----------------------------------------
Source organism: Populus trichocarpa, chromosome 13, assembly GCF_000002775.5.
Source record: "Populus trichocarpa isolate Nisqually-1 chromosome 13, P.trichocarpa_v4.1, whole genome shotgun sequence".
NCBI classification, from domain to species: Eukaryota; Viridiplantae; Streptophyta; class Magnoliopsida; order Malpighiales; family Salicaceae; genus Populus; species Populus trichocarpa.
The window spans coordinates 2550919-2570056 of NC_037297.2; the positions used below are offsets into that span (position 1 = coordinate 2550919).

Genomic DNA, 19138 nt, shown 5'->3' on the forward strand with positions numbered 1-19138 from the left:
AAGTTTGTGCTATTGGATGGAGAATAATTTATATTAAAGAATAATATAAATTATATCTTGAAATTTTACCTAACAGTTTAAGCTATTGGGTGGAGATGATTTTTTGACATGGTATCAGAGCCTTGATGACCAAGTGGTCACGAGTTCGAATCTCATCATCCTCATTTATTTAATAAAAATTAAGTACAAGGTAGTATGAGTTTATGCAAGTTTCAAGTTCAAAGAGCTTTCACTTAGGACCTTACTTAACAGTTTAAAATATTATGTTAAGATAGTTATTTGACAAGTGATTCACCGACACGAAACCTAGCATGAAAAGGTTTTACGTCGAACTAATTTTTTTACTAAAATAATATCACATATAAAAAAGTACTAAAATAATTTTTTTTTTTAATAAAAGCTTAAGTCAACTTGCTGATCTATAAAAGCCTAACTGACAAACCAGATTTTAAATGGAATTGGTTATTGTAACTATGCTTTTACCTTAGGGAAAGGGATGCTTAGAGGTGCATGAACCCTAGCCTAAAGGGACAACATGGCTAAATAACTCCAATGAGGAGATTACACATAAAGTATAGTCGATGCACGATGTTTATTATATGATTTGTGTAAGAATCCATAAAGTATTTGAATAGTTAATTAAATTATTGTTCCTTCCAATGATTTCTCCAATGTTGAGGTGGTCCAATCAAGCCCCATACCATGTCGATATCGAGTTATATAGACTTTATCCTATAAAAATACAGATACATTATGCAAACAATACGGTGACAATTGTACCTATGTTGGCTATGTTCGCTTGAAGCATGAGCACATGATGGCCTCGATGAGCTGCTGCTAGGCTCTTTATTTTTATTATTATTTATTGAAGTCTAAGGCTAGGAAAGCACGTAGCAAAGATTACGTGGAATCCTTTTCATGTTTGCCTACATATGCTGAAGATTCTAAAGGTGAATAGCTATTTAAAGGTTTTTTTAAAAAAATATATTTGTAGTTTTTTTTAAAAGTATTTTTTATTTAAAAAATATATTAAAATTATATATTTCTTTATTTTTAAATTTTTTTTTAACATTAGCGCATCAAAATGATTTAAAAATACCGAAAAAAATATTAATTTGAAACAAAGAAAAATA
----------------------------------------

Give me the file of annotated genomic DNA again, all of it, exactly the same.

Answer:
Source organism: Populus trichocarpa, chromosome 13, assembly GCF_000002775.5.
Source record: "Populus trichocarpa isolate Nisqually-1 chromosome 13, P.trichocarpa_v4.1, whole genome shotgun sequence".
NCBI classification, from domain to species: Eukaryota; Viridiplantae; Streptophyta; class Magnoliopsida; order Malpighiales; family Salicaceae; genus Populus; species Populus trichocarpa.
The window spans coordinates 2550919-2570056 of NC_037297.2; the positions used below are offsets into that span (position 1 = coordinate 2550919).

Genomic DNA, 19138 nt, shown 5'->3' on the forward strand with positions numbered 1-19138 from the left:
AAGTTTGTGCTATTGGATGGAGAATAATTTATATTAAAGAATAATATAAATTATATCTTGAAATTTTACCTAACAGTTTAAGCTATTGGGTGGAGATGATTTTTTGACATGGTATCAGAGCCTTGATGACCAAGTGGTCACGAGTTCGAATCTCATCATCCTCATTTATTTAATAAAAATTAAGTACAAGGTAGTATGAGTTTATGCAAGTTTCAAGTTCAAAGAGCTTTCACTTAGGACCTTACTTAACAGTTTAAAATATTATGTTAAGATAGTTATTTGACAAGTGATTCACCGACACGAAACCTAGCATGAAAAGGTTTTACGTCGAACTAATTTTTTTACTAAAATAATATCACATATAAAAAAGTACTAAAATAATTTTTTTTTTTAATAAAAGCTTAAGTCAACTTGCTGATCTATAAAAGCCTAACTGACAAACCAGATTTTAAATGGAATTGGTTATTGTAACTATGCTTTTACCTTAGGGAAAGGGATGCTTAGAGGTGCATGAACCCTAGCCTAAAGGGACAACATGGCTAAATAACTCCAATGAGGAGATTACACATAAAGTATAGTCGATGCACGATGTTTATTATATGATTTGTGTAAGAATCCATAAAGTATTTGAATAGTTAATTAAATTATTGTTCCTTCCAATGATTTCTCCAATGTTGAGGTGGTCCAATCAAGCCCCATACCATGTCGATATCGAGTTATATAGACTTTATCCTATAAAAATACAGATACATTATGCAAACAATACGGTGACAATTGTACCTATGTTGGCTATGTTCGCTTGAAGCATGAGCACATGATGGCCTCGATGAGCTGCTGCTAGGCTCTTTATTTTTATTATTATTTATTGAAGTCTAAGGCTAGGAAAGCACGTAGCAAAGATTACGTGGAATCCTTTTCATGTTTGCCTACATATGCTGAAGATTCTAAAGGTGAATAGCTATTTAAAGGTTTTTTTAAAAAAATATATTTGTAGTTTTTTTTAAAAGTATTTTTTATTTAAAAAATATATTAAAATTATATATTTCTTTATTTTTAAATTTTTTTTTAACATTAGCGCATCAAAATGATTTAAAAATACCGAAAAAAATATTAATTTGAAACAAAGAAAAATA